From a press report: January 31, 2003:
James Bradshaw Adamson, 81, a retired Army Major General who in 1972 and 1973 was commander of the Military District of Washington, died January 13, 2003, at a hospice in Jupiter, Florida. He had emphysema and lung cancer.
As military district commander, his responsibilities ranged from command of Army details serving at the White House to supervision of burials at Arlington National Cemetery.
In a Florida magazine, he recalled the death of the portly Federal Bureau of Investigation chief J. Edgar Hoover in 1972, which came in General Adamson's first week on the job.
“There I was, overseeing six pallbearers carrying Hoover's casket up the steps of the [Capitol] Rotunda, and they were visibly buckling like they weren't going to make it,” General Adamson said. “I had this vision of [him] bumping down the Rotunda steps in his casket.”
General Adamson, who lived in the Washington area in the early 1960s and again in the early 1970s, was born in Texas. He was a 1944 graduate of the U.S. Military Academy at West Point and received a master's degree in business administration from the University of Miami.
He served in Korea during the Korean War, was an Army budget analyst in Washington in the early 1960s, a logistics officer in Hawaii and a senior adviser in Vietnam in the late 1960s. He was assigned to the Citadel in Charleston, South Carolina, then, in the early 1970s, commanded the Army's II Corps in Vietnam.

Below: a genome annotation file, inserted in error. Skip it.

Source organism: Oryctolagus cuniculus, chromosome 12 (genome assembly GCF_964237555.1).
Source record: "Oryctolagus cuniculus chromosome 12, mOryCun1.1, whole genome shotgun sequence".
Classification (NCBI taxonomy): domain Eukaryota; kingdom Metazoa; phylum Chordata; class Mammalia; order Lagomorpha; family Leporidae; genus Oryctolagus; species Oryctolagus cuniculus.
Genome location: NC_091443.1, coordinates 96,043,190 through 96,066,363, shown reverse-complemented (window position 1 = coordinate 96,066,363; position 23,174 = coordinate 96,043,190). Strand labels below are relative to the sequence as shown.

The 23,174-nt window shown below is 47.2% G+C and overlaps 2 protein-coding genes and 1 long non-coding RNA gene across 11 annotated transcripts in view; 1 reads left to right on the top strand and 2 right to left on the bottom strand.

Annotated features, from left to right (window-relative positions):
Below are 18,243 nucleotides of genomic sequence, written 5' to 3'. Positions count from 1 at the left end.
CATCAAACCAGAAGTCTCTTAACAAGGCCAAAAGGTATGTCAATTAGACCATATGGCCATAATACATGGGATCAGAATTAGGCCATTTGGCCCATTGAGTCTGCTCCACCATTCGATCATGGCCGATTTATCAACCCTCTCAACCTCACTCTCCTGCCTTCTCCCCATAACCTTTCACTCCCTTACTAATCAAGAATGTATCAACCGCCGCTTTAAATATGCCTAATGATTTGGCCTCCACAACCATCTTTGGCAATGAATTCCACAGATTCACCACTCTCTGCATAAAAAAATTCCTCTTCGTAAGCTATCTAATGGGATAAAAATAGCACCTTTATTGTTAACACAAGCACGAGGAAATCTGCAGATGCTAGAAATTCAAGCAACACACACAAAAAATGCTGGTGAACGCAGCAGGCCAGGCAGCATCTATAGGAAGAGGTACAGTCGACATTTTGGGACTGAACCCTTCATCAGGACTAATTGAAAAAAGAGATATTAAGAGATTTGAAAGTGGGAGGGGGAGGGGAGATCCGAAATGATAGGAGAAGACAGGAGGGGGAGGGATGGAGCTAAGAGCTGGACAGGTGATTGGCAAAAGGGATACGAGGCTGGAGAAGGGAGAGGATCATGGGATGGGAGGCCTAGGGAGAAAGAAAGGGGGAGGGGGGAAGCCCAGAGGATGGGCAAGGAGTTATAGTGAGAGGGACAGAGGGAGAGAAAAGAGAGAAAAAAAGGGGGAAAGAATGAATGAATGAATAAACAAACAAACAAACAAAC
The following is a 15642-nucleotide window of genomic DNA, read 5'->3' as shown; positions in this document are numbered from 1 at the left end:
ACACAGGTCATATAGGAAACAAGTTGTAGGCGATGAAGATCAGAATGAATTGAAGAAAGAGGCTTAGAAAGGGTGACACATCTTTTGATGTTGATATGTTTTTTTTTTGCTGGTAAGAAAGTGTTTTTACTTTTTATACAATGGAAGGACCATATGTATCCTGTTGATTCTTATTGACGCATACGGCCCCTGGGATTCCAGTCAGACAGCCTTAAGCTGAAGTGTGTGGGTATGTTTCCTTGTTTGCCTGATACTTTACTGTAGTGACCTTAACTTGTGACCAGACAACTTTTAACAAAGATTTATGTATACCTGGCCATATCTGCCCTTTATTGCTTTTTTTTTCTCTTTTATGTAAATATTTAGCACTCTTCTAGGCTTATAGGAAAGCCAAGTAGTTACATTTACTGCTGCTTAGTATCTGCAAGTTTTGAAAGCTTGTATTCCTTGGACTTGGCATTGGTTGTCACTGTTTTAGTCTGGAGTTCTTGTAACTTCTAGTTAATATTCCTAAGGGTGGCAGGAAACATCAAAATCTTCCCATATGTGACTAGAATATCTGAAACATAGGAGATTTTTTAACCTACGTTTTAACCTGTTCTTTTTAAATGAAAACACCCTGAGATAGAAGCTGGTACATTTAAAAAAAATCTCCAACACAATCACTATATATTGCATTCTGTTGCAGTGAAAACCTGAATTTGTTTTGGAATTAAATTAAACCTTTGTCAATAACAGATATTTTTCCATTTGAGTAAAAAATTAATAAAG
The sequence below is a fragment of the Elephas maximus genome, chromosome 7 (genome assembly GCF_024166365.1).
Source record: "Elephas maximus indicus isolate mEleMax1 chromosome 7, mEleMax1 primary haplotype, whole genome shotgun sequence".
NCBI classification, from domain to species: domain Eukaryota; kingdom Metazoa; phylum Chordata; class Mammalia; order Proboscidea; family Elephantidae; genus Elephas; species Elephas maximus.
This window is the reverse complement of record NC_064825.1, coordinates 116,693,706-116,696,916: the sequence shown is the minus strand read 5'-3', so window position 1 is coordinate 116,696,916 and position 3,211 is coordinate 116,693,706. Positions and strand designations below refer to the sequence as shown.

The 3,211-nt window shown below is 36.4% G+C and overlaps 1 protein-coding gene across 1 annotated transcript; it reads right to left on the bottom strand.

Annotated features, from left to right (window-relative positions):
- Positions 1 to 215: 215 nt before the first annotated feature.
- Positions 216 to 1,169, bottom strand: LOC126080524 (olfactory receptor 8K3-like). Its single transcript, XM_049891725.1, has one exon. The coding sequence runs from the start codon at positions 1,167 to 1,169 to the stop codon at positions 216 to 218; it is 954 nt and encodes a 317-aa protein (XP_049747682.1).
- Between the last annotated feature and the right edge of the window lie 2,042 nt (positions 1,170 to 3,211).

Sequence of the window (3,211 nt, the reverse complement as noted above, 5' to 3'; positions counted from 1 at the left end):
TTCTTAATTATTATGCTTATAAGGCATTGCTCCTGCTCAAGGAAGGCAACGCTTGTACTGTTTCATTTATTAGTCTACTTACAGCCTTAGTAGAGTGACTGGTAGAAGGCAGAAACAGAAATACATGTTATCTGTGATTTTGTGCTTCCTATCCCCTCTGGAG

General Adamson, who lived in Jupiter, retired from the Army in 1974. His decorations included the Army Distinguished Service Medal, a Silver Star, three awards of the Legion of Merit, a Bronze Star, a Purple Heart, seven awards of the Air Medal and the Army Commendation Medal.
His marriage to Marjorie Adamson ended in divorce. Their son Patrick died in 1996.
Survivors include his wife of 10 years, Shirley Miller Adamson of Jupiter; two sons from his first marriage, James B. Adamson of Troy, Michigan, and Michael Adamson of Lexington, Virginia; and three grandchildren.
General Adamson was buried with full military honors in Arlington National Cemetery (Section 7, Grave 10201-B-1).
Michael Robert Patterson was born in Arlington and is the son of a former officer of the US Army. So it was no wonder that sooner or later his interests drew him to American history and especially to American military history. Many of his articles can be found on renowned portals like the New York Times, Washingtonpost or Wikipedia.
Reviewed by: Michael Howard